ISSUES OF TRUST: Kurt Browning, who oversaw a problem-free election in 2000, faces Patrick Bergy, who says he doesn't have faith in touch screen voting.
By STEPHEN HEGARTY
Published October 26, 2004
The same factors that make Kurt Browning want to keep his job after 24 years are what prompted Patrick Bergy to launch a long shot challenge to replace him.
"Elections today are nothing like what they were four years ago," Browning said. After running Pasco's elections office since 1980, he said he is passionate about continuing his record of problem-free elections even with the new laws and new voting machines.
"People know Pasco can get it done and get it done right," Browning said. "That's why I'm still so neurotic about it."
Bergy is making his first run for elected office because he feels that with all the changes in elections it's time to change supervisors, too. He thinks his computer expertise makes him the man for the job.
"Over the last 20 years, Pasco didn't really need someone with my experience running the elections office," Bergy said. "But now that's what's needed."
Browning is running on his experience. His slogan is "Experience You Can Trust."
Bergy is focusing on the issue of voting machines, an area of acute concern after the 2000 presidential election fiasco in Florida. Bergy doesn't trust the machines.
During the infamous 2000 recounts, Pasco didn't have the problems other counties had. Still, subsequent election reforms have pushed counties to adopt new procedures and to buy new voting machines.
Bergy faults Browning's decision to rely on touch screen voting machines, contending he should have opted for optical scan machines. Bergy has tapped into a debate being played out statewide and nationally, as voter advocates and prominent Democrats have argued that touch screens are vulnerable to hackers and mechanical failures.
"I'm a computer person and based on what I know, I don't have that kind of confidence in those machines," Bergy said.
Browning defends his confidence in the touch screen voting machines. Contrary to what critics say, he says, the machines can recreate a record of votes cast in case of a recount. Whatever recent problems have plagued elections in Florida - such as glitches in Hillsborough County - have been attributed to old-fashioned human error, not the voting machines.
Browning dismisses Bergy's criticism, saying his opponent is not the voting machine expert he claims to be.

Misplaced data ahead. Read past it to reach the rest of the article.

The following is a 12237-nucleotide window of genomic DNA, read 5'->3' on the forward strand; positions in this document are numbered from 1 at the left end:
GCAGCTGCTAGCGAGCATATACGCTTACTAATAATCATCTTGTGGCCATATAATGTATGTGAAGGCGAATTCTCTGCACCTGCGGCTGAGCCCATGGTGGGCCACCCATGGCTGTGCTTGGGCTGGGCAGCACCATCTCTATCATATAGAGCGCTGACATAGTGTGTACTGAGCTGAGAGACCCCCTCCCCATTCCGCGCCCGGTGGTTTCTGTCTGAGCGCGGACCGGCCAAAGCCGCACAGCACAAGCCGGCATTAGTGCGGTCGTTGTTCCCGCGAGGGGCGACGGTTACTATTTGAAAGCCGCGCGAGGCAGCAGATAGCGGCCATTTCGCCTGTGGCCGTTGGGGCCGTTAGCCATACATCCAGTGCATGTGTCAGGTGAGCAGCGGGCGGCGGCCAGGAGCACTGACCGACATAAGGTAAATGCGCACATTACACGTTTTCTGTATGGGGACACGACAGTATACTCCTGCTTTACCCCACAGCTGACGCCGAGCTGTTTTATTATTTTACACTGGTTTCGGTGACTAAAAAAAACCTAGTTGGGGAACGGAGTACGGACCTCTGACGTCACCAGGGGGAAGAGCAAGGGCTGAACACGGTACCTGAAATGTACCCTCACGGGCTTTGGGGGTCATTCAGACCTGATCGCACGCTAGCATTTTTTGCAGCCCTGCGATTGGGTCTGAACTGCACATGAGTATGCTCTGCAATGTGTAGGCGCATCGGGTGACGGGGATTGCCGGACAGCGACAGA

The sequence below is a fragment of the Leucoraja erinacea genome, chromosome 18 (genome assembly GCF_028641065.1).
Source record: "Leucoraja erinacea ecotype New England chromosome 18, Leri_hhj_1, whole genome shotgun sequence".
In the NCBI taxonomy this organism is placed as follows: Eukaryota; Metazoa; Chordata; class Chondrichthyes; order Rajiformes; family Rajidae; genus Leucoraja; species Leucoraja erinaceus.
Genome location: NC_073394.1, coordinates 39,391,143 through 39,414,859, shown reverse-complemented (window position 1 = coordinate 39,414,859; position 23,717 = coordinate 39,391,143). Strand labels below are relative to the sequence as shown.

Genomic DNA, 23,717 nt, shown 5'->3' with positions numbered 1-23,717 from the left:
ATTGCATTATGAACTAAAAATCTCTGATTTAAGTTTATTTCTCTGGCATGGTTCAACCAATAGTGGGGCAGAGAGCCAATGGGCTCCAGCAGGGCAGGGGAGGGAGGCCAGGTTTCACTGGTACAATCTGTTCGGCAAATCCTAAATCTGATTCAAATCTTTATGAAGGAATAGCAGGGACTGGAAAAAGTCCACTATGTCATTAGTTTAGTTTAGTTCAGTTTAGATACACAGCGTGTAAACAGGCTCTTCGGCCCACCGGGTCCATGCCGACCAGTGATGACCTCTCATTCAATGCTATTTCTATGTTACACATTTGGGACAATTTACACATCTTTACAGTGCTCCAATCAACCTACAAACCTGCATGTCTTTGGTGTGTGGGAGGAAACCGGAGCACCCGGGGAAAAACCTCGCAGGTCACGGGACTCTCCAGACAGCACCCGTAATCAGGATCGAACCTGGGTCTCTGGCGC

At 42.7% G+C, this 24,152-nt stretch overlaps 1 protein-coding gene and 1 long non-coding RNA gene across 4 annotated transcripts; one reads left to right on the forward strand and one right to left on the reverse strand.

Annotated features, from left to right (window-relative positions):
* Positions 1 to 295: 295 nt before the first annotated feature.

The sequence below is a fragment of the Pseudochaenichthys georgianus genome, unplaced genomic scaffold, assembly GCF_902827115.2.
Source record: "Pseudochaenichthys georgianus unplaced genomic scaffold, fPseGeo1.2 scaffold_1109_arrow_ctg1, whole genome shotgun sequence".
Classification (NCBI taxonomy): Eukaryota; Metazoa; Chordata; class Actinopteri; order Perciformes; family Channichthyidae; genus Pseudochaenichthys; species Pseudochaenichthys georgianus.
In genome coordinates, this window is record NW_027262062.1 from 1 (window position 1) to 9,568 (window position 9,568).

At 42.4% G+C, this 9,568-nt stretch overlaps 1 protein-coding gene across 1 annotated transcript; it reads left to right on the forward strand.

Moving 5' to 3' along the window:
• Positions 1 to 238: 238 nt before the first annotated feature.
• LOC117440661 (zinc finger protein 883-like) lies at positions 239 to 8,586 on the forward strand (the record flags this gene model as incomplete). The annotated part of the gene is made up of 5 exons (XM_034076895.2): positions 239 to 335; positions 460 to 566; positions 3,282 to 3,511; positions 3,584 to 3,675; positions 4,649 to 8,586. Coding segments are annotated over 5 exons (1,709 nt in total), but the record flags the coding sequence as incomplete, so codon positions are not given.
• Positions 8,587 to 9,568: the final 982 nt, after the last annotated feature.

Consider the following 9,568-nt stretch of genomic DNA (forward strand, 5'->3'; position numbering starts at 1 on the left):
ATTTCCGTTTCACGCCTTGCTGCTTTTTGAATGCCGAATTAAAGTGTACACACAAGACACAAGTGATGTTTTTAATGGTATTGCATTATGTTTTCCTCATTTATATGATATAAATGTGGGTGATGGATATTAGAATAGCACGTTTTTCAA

Bergy also faults Browning for changing political parties in 2002, when the longtime Democrat switched to the Republican Party. Bergy is running with no party affiliation, a move that has hindered his ability to raise money for the campaign. But he says he feels there should be no questions about the political motivations of the person in charge of counting votes.
Browning explained his move as a personal decision, saying he became disenchanted with the left-leaning wing of the Democratic Party. The switch, he said, does not affect how he approaches his job.
The supervisor of elections administers government elections in Pasco County and oversees a budget of $2.5-million. Pasco's elections supervisor serves a four-year term and the job pays $107,613 annually.
KURT BROWNING, 46, was first elected Pasco County's supervisor of elections in 1980. He is a Dade City native and graduated from Pasco Comprehensive High School, Pasco-Hernando Community College and the University of South Florida, where he earned a bachelor's degree in political science and a master's degree in public administration. Browning has been active in the United Way, the Kiwanis Club, Leadership Pasco and the Boy Scouts of America. He served on Gov. Jeb Bush's task force on election procedures. Browning is married and has two children. ASSETS: home, vehicles, cash, insurance. LIABILITIES: mortgage, loans. SOURCE OF INCOME: salary.
PATRICK BERGY, 38, is a computer network administrator for Florida Heart & Vascular in Tampa. He was born and raised in Michigan and moved to Florida in 1980. He has lived in New Port Richey since 2000. Bergy is a self-described, largely self-taught computer expert, and has Microsoft certification. He is working toward an associate's degree at St. Petersburg College. Bergy is married and has two children. ASSETS: household goods and personal effects, computers. LIABILITIES: credit cards, loans. SOURCE OF INCOME: salary. WEB SITE: www.savethevote.com